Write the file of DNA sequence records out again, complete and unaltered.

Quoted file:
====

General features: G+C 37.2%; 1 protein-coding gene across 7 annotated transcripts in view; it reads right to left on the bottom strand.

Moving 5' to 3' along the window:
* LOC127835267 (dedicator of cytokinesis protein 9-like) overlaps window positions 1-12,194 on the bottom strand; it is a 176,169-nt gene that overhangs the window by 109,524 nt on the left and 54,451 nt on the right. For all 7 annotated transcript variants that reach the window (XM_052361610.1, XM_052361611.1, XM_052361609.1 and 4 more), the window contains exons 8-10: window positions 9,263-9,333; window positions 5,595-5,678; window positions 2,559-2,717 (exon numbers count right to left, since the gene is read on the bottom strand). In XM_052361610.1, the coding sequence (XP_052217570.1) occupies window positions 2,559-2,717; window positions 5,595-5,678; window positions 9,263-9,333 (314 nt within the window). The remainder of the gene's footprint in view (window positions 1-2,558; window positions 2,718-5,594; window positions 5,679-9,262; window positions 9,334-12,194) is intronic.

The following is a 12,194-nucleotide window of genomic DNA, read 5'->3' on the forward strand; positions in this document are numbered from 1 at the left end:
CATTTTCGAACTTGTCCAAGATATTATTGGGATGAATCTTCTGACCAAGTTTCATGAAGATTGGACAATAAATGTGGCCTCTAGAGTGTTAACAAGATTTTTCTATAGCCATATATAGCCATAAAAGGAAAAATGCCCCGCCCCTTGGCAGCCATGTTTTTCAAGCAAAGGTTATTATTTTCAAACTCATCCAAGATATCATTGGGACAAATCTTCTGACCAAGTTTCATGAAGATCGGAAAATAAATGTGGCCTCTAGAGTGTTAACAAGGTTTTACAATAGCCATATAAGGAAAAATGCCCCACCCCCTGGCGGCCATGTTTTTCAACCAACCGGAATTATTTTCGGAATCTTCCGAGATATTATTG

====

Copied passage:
General features: G+C 37.2%; 1 protein-coding gene across 7 annotated transcripts in view; it reads right to left on the bottom strand.

Moving 5' to 3' along the window:
* LOC127835267 (dedicator of cytokinesis protein 9-like) overlaps window positions 1-12,194 on the bottom strand; it is a 176,169-nt gene that overhangs the window by 109,524 nt on the left and 54,451 nt on the right. For all 7 annotated transcript variants that reach the window (XM_052361610.1, XM_052361611.1, XM_052361609.1 and 4 more), the window contains exons 8-10: window positions 9,263-9,333; window positions 5,595-5,678; window positions 2,559-2,717 (exon numbers count right to left, since the gene is read on the bottom strand). In XM_052361610.1, the coding sequence (XP_052217570.1) occupies window positions 2,559-2,717; window positions 5,595-5,678; window positions 9,263-9,333 (314 nt within the window). The remainder of the gene's footprint in view (window positions 1-2,558; window positions 2,718-5,594; window positions 5,679-9,262; window positions 9,334-12,194) is intronic.

The following is a 12,194-nucleotide window of genomic DNA, read 5'->3' on the forward strand; positions in this document are numbered from 1 at the left end:
CATTTTCGAACTTGTCCAAGATATTATTGGGATGAATCTTCTGACCAAGTTTCATGAAGATTGGACAATAAATGTGGCCTCTAGAGTGTTAACAAGATTTTTCTATAGCCATATATAGCCATAAAAGGAAAAATGCCCCGCCCCTTGGCAGCCATGTTTTTCAAGCAAAGGTTATTATTTTCAAACTCATCCAAGATATCATTGGGACAAATCTTCTGACCAAGTTTCATGAAGATCGGAAAATAAATGTGGCCTCTAGAGTGTTAACAAGGTTTTACAATAGCCATATAAGGAAAAATGCCCCACCCCCTGGCGGCCATGTTTTTCAACCAACCGGAATTATTTTCGGAATCTTCCGAGATATTATTG